Georgia's moment

At a time when many European countries are in dire economic straits, Georgia is booming – and many Israeli investors have jumped at the opportunity.

Georgia 521 (photo credit: Bernard Dichek)
Georgia 521
(photo credit: Bernard Dichek)
Georgia has changed so rapidly that even young people in the former Soviet republic have seen their lives change from night to day.
“I remember as a child when there was no electricity and no food to eat, just handouts from the Red Cross,” recalls Levan Danelia. The 24-year-old banker is referring to the disarray in his country after the collapse of the Soviet Union during the Nineties.
Danelia is describing those days to a visiting journalist as he briskly climbs the impeccably polished marble stairs of the TBC Bank’s headquarters in the national capital of Tbilisi. Flowing around him are smartly dressed fellow workers in their twenties and thirties. Like many other private enterprises in present-day Georgia, the dynamic atmosphere in the bank reflects a surging economy. At a time when many European countries are in dire economic straits, Georgia is booming.
Many Israeli investors have come to share in that moment. On Gudiashvili Street, a major artery lined with museums and galleries, a $15 million luxury apartment project is being built by Itsik Moshe.
“The business logic of this project is quite simple,” says the Georgian-born Israeli. “It costs less to build here than in other places like Romania or Hungary and the return is greater.”
Moshe, who represented the Jewish Agency in Georgia during the Soviet era, estimates that Israelis have invested in more than 50 building projects nationwide and that total Israeli investment in the country surpasses $300 m.
Moshe is targeting his high-end apartments to the growing number of Georgians with high incomes. But the vast majority of the country’s 4.5 million people, whose average monthly income is $450, will not be able to afford the expensive suites. That mass market is being catered to by Israeli business people with other types of services.
Oren Weiman, a marketing expert who recently moved there, found a business opportunity when he realized that Georgians were eager to obtain quality consumer goods.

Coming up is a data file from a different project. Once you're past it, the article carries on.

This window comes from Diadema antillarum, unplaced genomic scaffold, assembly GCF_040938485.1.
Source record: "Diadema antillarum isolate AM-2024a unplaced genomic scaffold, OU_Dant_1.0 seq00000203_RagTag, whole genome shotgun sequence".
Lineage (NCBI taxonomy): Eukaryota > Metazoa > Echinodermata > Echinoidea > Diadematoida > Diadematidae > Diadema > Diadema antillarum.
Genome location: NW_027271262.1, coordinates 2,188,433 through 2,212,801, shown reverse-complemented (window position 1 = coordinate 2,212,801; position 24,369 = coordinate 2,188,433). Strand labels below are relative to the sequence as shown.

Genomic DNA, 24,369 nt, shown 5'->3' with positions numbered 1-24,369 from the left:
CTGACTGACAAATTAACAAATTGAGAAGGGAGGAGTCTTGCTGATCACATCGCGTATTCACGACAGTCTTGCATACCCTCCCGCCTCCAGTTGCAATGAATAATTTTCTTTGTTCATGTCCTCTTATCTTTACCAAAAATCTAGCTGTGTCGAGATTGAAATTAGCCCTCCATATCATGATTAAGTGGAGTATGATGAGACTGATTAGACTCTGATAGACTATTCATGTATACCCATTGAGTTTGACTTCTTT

“People here don’t have the money to buy goods in bulk as they do in Israel,” he explains, “So we market products like name-brand shaving blades and disposable diapers as single items.”
Israelis are not the only foreigners doing business in Georgia. Real estate mogul Donald Trump recently announced plans to build two large office towers. Clothing chain Zara is about to open its first Georgian branch, as is Wendy’s, the American fast-food outlet. The general impression is reminiscent of the burgeoning Israeli market in the heady days that followed the Oslo Accords when international businesses vied to get a foot in the door.
But can the boom times last?
IN 2008 Georgia fought a war with neighboring Russia over the disputed territories of South Ossetia and Abkhazia. Known as the Five Day War, the hostilities ended when Western governments brokered a cease-fire agreement. However the two countries have yet to restore diplomatic relations and tensions persist.
One person who is confident about Georgia’s future is Dimitri Gvindadze, the country’s finance minister. He points out that the flare-up with Russia occurred during the same year that the global financial crisis caused financial institutions around the world to go bankrupt.
“But there was no need to bail out any of our banks and investors did not run away,” he says during a press conference for Israeli journalists. The Harvard-educated Gvindadze, 38, is typical of the Western-oriented young people who hold key positions in government and business in Georgia. The current president, Mikheil Saakashvili, now 44, was first elected when he was 36.
The relative tenderness of their age is accompanied by an almost utopian ambition to create a super-capitalist free-market society. There are almost no labor laws, no trade unions and no minimum wage. Taxes are low and uniform – wage-earners pay 20 percent income tax regardless of how much they earn (compared to as much as 48% in Israel). The corporate rate is 15%, compared to 25% in Israel.
“We believe that the main role for government is in building infrastructure,” says Gvindadze.